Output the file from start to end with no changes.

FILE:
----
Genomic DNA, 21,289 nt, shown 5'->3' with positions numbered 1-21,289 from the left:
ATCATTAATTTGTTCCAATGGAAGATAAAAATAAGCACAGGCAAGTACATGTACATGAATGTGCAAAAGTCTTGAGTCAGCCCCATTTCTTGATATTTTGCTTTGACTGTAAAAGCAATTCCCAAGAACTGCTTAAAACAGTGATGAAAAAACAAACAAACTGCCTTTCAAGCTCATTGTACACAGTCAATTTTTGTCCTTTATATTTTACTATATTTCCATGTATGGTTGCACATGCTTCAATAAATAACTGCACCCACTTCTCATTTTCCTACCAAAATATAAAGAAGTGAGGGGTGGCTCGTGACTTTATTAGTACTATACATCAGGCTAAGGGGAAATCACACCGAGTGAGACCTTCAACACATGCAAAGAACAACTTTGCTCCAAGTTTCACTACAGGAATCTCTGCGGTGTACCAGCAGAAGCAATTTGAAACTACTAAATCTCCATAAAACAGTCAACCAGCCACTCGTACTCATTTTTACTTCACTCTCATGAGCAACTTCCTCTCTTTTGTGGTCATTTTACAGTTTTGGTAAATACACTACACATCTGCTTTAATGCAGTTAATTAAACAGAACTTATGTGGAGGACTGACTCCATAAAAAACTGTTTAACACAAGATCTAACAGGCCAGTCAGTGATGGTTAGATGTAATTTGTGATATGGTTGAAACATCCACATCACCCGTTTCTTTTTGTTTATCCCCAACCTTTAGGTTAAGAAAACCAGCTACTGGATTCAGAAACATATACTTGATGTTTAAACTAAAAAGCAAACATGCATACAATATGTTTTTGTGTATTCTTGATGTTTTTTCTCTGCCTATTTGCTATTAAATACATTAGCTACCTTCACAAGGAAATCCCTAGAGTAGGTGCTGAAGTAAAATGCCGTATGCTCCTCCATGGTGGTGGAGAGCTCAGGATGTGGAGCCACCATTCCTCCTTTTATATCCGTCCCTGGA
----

Genomic DNA, 21,289 nt, shown 5'->3' with positions numbered 1-21,289 from the left:
ATCATTAATTTGTTCCAATGGAAGATAAAAATAAGCACAGGCAAGTACATGTACATGAATGTGCAAAAGTCTTGAGTCAGCCCCATTTCTTGATATTTTGCTTTGACTGTAAAAGCAATTCCCAAGAACTGCTTAAAACAGTGATGAAAAAACAAACAAACTGCCTTTCAAGCTCATTGTACACAGTCAATTTTTGTCCTTTATATTTTACTATATTTCCATGTATGGTTGCACATGCTTCAATAAATAACTGCACCCACTTCTCATTTTCCTACCAAAATATAAAGAAGTGAGGGGTGGCTCGTGACTTTATTAGTACTATACATCAGGCTAAGGGGAAATCACACCGAGTGAGACCTTCAACACATGCAAAGAACAACTTTGCTCCAAGTTTCACTACAGGAATCTCTGCGGTGTACCAGCAGAAGCAATTTGAAACTACTAAATCTCCATAAAACAGTCAACCAGCCACTCGTACTCATTTTTACTTCACTCTCATGAGCAACTTCCTCTCTTTTGTGGTCATTTTACAGTTTTGGTAAATACACTACACATCTGCTTTAATGCAGTTAATTAAACAGAACTTATGTGGAGGACTGACTCCATAAAAAACTGTTTAACACAAGATCTAACAGGCCAGTCAGTGATGGTTAGATGTAATTTGTGATATGGTTGAAACATCCACATCACCCGTTTCTTTTTGTTTATCCCCAACCTTTAGGTTAAGAAAACCAGCTACTGGATTCAGAAACATATACTTGATGTTTAAACTAAAAAGCAAACATGCATACAATATGTTTTTGTGTATTCTTGATGTTTTTTCTCTGCCTATTTGCTATTAAATACATTAGCTACCTTCACAAGGAAATCCCTAGAGTAGGTGCTGAAGTAAAATGCCGTATGCTCCTCCATGGTGGTGGAGAGCTCAGGATGTGGAGCCACCATTCCTCCTTTTATATCCGTCCCTGGA